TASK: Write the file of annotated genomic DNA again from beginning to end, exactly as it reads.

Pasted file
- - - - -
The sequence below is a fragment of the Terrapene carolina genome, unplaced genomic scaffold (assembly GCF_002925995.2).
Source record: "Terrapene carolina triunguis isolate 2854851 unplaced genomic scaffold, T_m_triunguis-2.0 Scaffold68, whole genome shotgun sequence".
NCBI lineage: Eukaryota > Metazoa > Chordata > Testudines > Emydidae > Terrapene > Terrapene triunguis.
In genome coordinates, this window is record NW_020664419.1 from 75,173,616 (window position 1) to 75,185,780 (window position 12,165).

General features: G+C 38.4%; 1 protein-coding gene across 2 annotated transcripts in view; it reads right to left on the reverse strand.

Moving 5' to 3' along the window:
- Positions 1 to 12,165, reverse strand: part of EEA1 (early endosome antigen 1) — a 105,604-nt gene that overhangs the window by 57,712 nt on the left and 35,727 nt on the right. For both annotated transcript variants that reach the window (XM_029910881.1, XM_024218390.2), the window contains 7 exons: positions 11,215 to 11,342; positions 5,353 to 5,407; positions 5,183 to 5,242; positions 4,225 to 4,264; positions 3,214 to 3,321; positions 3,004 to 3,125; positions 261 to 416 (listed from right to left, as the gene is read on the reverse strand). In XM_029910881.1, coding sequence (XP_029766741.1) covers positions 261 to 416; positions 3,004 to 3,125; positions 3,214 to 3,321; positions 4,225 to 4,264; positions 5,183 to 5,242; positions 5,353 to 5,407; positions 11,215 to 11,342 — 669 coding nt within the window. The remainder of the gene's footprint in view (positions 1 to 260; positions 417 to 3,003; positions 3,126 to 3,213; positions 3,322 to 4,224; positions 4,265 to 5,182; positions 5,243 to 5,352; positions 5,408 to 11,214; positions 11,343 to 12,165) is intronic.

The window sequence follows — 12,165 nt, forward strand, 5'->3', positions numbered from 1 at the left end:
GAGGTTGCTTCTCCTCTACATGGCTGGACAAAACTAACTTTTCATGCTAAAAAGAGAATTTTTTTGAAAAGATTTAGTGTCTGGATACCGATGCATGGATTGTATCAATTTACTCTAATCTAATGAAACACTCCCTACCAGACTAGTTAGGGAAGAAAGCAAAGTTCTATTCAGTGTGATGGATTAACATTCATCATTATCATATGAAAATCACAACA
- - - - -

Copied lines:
The sequence below is a fragment of the Terrapene carolina genome, unplaced genomic scaffold (assembly GCF_002925995.2).
Source record: "Terrapene carolina triunguis isolate 2854851 unplaced genomic scaffold, T_m_triunguis-2.0 Scaffold68, whole genome shotgun sequence".
NCBI lineage: Eukaryota > Metazoa > Chordata > Testudines > Emydidae > Terrapene > Terrapene triunguis.
In genome coordinates, this window is record NW_020664419.1 from 75,173,616 (window position 1) to 75,185,780 (window position 12,165).

General features: G+C 38.4%; 1 protein-coding gene across 2 annotated transcripts in view; it reads right to left on the reverse strand.

Moving 5' to 3' along the window:
- Positions 1 to 12,165, reverse strand: part of EEA1 (early endosome antigen 1) — a 105,604-nt gene that overhangs the window by 57,712 nt on the left and 35,727 nt on the right. For both annotated transcript variants that reach the window (XM_029910881.1, XM_024218390.2), the window contains 7 exons: positions 11,215 to 11,342; positions 5,353 to 5,407; positions 5,183 to 5,242; positions 4,225 to 4,264; positions 3,214 to 3,321; positions 3,004 to 3,125; positions 261 to 416 (listed from right to left, as the gene is read on the reverse strand). In XM_029910881.1, coding sequence (XP_029766741.1) covers positions 261 to 416; positions 3,004 to 3,125; positions 3,214 to 3,321; positions 4,225 to 4,264; positions 5,183 to 5,242; positions 5,353 to 5,407; positions 11,215 to 11,342 — 669 coding nt within the window. The remainder of the gene's footprint in view (positions 1 to 260; positions 417 to 3,003; positions 3,126 to 3,213; positions 3,322 to 4,224; positions 4,265 to 5,182; positions 5,243 to 5,352; positions 5,408 to 11,214; positions 11,343 to 12,165) is intronic.

The window sequence follows — 12,165 nt, forward strand, 5'->3', positions numbered from 1 at the left end:
GAGGTTGCTTCTCCTCTACATGGCTGGACAAAACTAACTTTTCATGCTAAAAAGAGAATTTTTTTGAAAAGATTTAGTGTCTGGATACCGATGCATGGATTGTATCAATTTACTCTAATCTAATGAAACACTCCCTACCAGACTAGTTAGGGAAGAAAGCAAAGTTCTATTCAGTGTGATGGATTAACATTCATCATTATCATATGAAAATCACAACA